Key West, Florida is more than a place. It is a spirit, a funky energy that enters your soul and takes residence in your worldview as well as your inner vision. A state of mind more than a city; a way of life more than a place to live. It’s a lifestyle, not a destination. All expressed in the absurdist poetry that is Key West, a language not spoken anywhere else in the country.
But even recognizing all this, I didn’t fully have a grasp on the essence of the town until I spotted several elderly old men playing Bocce ball. I asked another observer if lawn bowling is popular because many people of Italian descent live in Key West. “Oh no,” she chuckled. “It’s popular because you can play Bocce with one hand and hold a drink in the other.” Welcome to Key West!
Turn a corner on a non-descript street or pass a random restaurant, and strands of guitar riffs assault your receptive ear drums. Either that – or it’s a rooster crowing. Actually a lot of roosters – they’re everywhere.
Many a house bears a plaque dating to the 1800’s – and a number of other historical markers a century earlier. Old Town, the largest predominantly wooden-housed historic district in the country – featuring almost 3000 structures – is deserving of a truth-in-advertising award. There’s a sign near Duval Street, the town’s epi-center, that reads: “On this site in 1897, nothing happened.” That’s probably one of the only spots in Key West where that’s true.
Renovated cigar factories share space with Victorian mansions laced with gingerbread trimming; upscale art galleries reside next to tacky t-shirt shops. Fashion, funk and frivolity define the town; art and shlock and whimsy co-exist on the same bar stool. And yes, those stools are there in abundance – 117 bars on Duval alone, pre-pandemic – many of which claim that Ernest Hemingway, the most famous Key West resident, occupied that seat as well.
And surely, his home is one of the most visited sites in the city. The tiny second-story studio in which he wrote his prestigious novels remains exactly as he left it; photos, books and furnishings recall his life there of more than a decade in the 1930’s. Stuffed heads of animals he shot on safari adorn the walls. You can almost feel the presence of the quirky and fairly disturbed author everywhere. Almost as famous as Hemingway himself was his beloved six-toed cat, Snowball, dozens of descendants of whom still reside there.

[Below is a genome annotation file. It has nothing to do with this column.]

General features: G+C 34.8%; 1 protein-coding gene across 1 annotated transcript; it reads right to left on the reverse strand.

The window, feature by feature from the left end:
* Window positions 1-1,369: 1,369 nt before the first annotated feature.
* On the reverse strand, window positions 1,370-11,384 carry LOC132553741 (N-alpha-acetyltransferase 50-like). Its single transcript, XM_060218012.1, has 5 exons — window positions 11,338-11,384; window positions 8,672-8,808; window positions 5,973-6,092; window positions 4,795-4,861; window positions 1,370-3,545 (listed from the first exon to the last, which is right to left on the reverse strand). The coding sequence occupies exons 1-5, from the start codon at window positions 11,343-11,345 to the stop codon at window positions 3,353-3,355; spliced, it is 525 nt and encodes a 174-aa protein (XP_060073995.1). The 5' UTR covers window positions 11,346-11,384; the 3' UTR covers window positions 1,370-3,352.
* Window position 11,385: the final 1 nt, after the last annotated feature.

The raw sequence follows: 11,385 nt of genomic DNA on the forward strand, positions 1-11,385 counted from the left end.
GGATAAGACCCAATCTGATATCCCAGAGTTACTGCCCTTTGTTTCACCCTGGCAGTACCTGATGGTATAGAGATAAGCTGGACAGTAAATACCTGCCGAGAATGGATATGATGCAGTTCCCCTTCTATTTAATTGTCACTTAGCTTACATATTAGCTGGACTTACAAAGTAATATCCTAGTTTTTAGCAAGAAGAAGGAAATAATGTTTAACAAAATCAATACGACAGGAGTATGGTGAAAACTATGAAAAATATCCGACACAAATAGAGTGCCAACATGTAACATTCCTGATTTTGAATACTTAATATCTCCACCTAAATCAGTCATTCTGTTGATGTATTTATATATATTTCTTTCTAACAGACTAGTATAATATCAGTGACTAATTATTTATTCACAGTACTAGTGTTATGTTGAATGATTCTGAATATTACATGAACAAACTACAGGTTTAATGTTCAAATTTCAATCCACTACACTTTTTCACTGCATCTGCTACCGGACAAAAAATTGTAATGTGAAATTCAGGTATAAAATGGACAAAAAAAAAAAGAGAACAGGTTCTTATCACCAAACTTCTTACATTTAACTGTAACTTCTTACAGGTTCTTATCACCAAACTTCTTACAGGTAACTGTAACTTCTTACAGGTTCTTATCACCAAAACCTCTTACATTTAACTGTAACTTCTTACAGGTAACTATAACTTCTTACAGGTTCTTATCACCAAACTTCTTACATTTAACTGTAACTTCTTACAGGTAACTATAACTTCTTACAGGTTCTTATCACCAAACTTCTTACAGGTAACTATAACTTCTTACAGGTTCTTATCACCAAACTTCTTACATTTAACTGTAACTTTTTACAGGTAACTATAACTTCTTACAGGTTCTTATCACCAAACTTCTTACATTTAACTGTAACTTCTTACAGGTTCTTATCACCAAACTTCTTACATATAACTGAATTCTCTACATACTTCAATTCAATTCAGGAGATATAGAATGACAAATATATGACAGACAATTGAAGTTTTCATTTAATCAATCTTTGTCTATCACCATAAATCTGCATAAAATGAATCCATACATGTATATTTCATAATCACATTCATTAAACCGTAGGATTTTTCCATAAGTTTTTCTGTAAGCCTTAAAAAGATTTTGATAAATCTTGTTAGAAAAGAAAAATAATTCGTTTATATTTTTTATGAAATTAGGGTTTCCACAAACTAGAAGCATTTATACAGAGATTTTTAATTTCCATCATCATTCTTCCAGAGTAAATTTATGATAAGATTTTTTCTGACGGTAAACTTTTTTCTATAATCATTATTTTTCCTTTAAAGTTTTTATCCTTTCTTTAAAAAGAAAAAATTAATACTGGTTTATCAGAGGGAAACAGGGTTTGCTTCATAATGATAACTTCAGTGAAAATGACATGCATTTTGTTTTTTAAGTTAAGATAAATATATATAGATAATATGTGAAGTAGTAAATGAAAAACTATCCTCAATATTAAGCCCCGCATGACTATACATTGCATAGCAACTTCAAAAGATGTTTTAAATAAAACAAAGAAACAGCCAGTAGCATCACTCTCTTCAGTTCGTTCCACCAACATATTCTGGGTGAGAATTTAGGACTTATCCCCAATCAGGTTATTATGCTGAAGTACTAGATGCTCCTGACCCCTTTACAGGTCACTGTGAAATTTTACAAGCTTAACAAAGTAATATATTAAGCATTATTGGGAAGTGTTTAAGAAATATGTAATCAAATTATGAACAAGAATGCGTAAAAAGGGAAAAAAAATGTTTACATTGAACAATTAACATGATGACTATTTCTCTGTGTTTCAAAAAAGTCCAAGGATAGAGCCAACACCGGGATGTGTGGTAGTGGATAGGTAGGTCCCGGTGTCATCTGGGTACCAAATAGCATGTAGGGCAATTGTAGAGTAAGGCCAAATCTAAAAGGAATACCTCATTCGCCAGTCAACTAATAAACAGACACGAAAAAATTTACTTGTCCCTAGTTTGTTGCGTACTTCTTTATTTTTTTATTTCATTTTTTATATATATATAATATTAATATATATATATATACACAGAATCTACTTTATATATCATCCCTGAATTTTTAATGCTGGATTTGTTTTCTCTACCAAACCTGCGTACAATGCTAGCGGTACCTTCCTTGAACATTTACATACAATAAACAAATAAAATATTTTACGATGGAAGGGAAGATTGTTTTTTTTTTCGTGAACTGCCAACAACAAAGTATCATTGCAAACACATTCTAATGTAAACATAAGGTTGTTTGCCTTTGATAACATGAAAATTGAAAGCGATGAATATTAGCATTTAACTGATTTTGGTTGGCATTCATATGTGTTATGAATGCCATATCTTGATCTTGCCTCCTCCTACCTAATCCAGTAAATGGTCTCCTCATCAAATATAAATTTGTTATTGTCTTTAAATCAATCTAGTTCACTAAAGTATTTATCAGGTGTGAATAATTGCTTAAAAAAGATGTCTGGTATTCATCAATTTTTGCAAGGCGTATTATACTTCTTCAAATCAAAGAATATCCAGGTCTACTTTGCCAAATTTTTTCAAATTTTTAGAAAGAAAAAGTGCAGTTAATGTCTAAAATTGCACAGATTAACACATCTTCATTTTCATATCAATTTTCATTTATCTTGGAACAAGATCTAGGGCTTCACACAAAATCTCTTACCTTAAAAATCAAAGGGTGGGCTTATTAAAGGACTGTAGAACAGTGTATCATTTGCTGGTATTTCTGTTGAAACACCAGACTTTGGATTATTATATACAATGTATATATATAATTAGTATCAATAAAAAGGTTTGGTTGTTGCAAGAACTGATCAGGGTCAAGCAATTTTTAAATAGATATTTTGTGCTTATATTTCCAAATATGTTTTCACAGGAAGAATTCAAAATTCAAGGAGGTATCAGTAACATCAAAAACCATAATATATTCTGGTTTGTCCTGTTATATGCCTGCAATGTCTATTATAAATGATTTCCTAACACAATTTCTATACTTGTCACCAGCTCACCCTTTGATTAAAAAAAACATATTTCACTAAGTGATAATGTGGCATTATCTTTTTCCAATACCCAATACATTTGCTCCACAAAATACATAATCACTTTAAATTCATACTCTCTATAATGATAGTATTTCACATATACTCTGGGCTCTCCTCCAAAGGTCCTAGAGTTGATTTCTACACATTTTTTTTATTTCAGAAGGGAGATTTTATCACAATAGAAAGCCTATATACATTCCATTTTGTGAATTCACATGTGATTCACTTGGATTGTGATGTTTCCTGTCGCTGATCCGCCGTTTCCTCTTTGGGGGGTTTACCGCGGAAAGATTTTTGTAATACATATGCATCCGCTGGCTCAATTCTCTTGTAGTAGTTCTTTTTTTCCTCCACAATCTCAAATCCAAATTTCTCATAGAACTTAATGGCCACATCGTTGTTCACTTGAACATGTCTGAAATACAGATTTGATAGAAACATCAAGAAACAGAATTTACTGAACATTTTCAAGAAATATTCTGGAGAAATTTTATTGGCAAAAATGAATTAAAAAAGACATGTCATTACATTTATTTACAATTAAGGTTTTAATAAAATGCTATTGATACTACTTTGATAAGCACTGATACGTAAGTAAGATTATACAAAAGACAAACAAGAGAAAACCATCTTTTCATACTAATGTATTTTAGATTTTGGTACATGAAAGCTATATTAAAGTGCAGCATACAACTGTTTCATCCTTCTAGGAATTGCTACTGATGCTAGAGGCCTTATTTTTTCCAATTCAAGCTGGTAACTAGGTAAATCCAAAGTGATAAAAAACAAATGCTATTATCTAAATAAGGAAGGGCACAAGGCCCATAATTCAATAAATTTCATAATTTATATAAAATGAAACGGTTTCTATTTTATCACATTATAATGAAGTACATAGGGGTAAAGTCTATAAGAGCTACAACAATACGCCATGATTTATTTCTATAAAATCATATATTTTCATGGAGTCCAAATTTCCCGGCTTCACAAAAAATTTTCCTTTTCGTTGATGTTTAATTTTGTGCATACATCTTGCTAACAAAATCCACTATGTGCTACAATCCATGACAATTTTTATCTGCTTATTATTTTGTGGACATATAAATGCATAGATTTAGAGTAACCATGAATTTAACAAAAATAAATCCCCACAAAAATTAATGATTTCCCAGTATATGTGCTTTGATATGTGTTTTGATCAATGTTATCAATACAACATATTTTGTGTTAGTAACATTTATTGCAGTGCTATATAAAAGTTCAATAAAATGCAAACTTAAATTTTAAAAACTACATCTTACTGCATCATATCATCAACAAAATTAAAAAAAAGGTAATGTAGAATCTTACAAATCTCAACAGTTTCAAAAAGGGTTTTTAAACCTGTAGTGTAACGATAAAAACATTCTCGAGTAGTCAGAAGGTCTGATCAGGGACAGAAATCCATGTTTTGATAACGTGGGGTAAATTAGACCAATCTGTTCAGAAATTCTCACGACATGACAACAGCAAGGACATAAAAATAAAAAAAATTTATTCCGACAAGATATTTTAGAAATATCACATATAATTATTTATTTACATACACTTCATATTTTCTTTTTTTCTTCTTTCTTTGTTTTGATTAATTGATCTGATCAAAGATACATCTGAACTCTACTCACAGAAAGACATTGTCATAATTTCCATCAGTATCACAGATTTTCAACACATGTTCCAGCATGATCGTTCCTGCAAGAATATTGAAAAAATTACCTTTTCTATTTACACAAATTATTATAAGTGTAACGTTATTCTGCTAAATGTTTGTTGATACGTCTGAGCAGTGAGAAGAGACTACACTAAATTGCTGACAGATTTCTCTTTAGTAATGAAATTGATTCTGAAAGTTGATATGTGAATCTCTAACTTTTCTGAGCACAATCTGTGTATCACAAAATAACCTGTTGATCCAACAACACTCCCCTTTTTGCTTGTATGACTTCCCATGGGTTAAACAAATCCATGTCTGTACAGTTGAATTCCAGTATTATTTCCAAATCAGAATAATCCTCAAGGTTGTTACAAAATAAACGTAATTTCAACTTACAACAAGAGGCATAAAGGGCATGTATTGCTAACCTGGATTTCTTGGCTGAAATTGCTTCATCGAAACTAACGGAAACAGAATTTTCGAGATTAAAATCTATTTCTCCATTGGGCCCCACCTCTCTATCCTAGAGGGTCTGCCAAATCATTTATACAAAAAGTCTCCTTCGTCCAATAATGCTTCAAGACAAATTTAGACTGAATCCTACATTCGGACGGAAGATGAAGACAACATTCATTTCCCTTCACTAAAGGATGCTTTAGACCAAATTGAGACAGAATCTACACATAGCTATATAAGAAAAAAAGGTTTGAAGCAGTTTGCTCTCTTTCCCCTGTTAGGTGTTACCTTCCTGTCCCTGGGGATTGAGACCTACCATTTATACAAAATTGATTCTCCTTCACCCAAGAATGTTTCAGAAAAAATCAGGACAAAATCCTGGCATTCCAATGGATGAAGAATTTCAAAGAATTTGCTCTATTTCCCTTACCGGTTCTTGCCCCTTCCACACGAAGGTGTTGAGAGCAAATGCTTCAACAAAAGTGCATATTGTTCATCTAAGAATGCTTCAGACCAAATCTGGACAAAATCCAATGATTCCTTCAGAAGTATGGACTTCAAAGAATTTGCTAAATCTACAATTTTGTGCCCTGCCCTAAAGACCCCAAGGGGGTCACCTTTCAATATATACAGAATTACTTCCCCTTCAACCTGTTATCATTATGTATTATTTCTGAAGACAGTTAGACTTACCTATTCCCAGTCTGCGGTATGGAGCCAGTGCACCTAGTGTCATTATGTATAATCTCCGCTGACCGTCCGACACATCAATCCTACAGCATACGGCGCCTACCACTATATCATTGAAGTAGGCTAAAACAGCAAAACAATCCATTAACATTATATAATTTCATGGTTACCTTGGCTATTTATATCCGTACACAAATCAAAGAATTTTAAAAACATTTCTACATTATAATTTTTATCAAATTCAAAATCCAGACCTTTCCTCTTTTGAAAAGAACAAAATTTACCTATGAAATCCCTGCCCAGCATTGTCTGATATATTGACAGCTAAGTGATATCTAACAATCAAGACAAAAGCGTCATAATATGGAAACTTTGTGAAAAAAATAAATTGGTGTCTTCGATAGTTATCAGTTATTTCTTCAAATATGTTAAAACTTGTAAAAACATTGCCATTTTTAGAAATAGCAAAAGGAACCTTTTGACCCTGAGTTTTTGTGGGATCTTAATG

An equally notable but very different personality also resided in Key West, but only in the winter. Harry S Truman’s (yes, S without a period is his middle name) Little White House has its own colorful history, with tales of lively poker games and “loud Hawaiian shirt” contests our 33rd president enjoyed with staff and guests – also chief justices and locals. And oh yes, four other presidents visited there as well.
It’s also rumored that Truman insisted on downing an early morning “shot of bourbon followed by a large glass of fresh-squeezed Florida orange juice,” allegedly on the advice of his doctor. Hemingway, an ardent imbiber himself, would most certainly have approved of his neighbor’s breakfast ritual, which might have made both welcome visitors at Schooner Wharf which boasts the earliest Happy Hour in town, beginning at 7:30 a.m. The theory being that you can’t actually drink all day if you don’t start early.
Hemingway, a hunter of game; Truman, a hunter of humor; Mel Fisher, a hunter of treasure. And his own museum contains treasures – both literal and figurative – for the visiting public. The intrepid fortune hunter spent 16 years seeking the wrecks of Spanish galleons that sank in 1622 off the coast of Key West. The $450 million treasure included more than 40 tons of gold and silver as well as emeralds, Chinese porcelain and other precious artifacts. But even more fascinating than the exhibits themselves is the story of his search for the valuable cache.
So yes, these are the three attractions for which Key West is most famous, but peeling back the proverbial onion proffers many more enticing sites: the always enchanting Botanical Gardens; the Oldest Wooden House with its original furnishings, artifacts and island history dating back to 1829; Tennessee Williams’ small cottage lending insight into another literary giant, and my favorite, the Shipwreck Treasure Museum.
There you get to relive the lives of wreckers – either those brave souls who saved people and ships careening off the dangerous reefs surrounding the island or greedy pirates who pillaged the lost treasures, depending upon your perspective – who played an important part of Key West’s vibrant history. The resulting salvage industry is what Key West is built on. For a time, that enterprise made the tiny island the richest city per capita in the United States.
But for me, the best way to experience the inimitably funky charm of the town is to just wander the streets, laughing your way from one t-shirt slogan to another, most of which can’t be repeated in a family newspaper. But a few can: “A good lawyer knows the law; a great lawyer knows the judge”; “4 out of 3 people struggle with math”; and “Mermaids smoke sea weed.” Bada boom.
And should you get hungry, be sure to stop at Blue Heaven where, in the 1930’s, Hemingway, an amateur boxing aficionado, refereed matches – yes, he certainly did get around. And even more notable, depending upon your point of view, is that a dance hall and bordello also occupied the same property. But you’d expect nothing less of Key West.
For more information, please visit Florida Keys